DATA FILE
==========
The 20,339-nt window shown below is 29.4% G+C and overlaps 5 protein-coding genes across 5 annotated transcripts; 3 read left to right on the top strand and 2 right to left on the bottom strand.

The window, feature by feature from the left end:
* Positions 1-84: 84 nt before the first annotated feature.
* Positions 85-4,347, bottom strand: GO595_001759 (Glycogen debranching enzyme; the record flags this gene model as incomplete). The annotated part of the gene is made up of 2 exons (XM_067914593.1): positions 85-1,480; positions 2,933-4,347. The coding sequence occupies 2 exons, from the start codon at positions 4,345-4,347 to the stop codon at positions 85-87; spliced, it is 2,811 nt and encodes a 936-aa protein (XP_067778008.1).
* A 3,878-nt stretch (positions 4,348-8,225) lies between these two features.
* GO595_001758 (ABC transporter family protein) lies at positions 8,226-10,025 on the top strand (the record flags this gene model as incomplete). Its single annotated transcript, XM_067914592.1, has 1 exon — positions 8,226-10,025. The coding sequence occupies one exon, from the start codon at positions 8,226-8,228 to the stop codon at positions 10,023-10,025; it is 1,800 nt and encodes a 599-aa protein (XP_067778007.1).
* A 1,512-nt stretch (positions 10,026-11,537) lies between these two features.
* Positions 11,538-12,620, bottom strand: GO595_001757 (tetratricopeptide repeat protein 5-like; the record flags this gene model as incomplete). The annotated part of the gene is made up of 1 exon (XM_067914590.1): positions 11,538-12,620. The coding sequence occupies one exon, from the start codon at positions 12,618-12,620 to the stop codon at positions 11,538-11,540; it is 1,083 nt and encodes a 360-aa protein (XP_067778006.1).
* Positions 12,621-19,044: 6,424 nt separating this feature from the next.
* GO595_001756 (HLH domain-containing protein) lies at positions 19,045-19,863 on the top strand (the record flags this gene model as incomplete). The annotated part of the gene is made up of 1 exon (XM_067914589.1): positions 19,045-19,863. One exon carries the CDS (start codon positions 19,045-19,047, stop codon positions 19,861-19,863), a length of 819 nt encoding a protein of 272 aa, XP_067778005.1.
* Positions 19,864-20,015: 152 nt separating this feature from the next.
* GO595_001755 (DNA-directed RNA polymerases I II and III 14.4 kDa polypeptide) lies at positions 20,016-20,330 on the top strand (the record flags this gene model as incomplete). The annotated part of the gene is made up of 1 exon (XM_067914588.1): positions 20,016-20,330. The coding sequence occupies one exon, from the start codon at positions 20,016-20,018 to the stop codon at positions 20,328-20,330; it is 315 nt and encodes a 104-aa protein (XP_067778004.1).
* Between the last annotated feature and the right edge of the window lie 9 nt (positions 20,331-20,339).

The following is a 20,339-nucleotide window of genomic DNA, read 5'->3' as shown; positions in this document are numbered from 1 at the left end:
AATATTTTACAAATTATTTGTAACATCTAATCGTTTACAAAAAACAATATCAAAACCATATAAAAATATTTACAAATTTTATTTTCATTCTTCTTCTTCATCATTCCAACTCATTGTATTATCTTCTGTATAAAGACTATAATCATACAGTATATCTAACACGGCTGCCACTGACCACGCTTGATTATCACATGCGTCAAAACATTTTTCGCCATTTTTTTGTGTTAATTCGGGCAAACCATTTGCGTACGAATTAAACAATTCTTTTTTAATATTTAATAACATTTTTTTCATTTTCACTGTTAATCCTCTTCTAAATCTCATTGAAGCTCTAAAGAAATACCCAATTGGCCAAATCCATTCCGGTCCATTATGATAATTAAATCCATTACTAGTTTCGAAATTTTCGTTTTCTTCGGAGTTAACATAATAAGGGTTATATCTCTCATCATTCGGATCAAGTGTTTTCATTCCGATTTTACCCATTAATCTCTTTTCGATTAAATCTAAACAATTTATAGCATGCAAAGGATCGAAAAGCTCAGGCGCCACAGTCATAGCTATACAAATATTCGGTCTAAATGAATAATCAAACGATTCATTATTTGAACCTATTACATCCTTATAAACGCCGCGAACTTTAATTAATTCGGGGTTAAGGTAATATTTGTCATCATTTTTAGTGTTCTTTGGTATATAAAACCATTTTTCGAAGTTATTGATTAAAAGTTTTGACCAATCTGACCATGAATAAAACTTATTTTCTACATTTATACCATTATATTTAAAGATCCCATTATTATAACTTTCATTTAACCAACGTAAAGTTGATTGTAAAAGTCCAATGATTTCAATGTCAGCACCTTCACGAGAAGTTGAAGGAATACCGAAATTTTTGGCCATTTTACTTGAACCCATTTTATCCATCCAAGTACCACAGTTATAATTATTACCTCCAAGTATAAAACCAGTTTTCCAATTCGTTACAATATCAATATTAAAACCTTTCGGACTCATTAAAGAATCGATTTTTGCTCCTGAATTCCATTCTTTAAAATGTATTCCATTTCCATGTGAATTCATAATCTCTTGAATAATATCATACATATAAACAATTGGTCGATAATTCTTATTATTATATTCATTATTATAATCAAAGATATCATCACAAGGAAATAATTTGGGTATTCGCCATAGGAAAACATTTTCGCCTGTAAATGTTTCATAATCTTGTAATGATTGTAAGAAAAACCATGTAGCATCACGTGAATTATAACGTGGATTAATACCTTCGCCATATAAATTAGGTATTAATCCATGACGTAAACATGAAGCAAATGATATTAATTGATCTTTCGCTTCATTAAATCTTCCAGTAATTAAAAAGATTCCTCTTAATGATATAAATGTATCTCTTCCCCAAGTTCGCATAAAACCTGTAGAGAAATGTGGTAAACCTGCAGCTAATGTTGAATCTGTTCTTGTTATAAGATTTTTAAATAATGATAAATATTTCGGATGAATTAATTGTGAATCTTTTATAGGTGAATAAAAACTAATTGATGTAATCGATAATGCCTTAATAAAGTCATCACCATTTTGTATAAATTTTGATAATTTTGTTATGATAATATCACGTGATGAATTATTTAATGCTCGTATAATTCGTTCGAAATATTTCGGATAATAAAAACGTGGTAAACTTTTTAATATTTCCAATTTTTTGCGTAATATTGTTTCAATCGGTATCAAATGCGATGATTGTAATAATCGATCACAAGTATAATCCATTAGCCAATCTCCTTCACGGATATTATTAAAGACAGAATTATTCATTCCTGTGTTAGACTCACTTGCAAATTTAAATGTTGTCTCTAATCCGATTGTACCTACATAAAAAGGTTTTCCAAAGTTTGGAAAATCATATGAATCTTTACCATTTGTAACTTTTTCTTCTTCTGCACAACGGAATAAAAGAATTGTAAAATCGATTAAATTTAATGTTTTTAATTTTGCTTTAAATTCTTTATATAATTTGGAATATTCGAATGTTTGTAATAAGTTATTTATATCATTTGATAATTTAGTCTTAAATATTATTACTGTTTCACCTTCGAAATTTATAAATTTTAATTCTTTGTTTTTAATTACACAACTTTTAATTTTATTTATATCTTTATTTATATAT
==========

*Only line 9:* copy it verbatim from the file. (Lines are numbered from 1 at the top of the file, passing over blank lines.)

* Positions 12,621-19,044: 6,424 nt separating this feature from the next.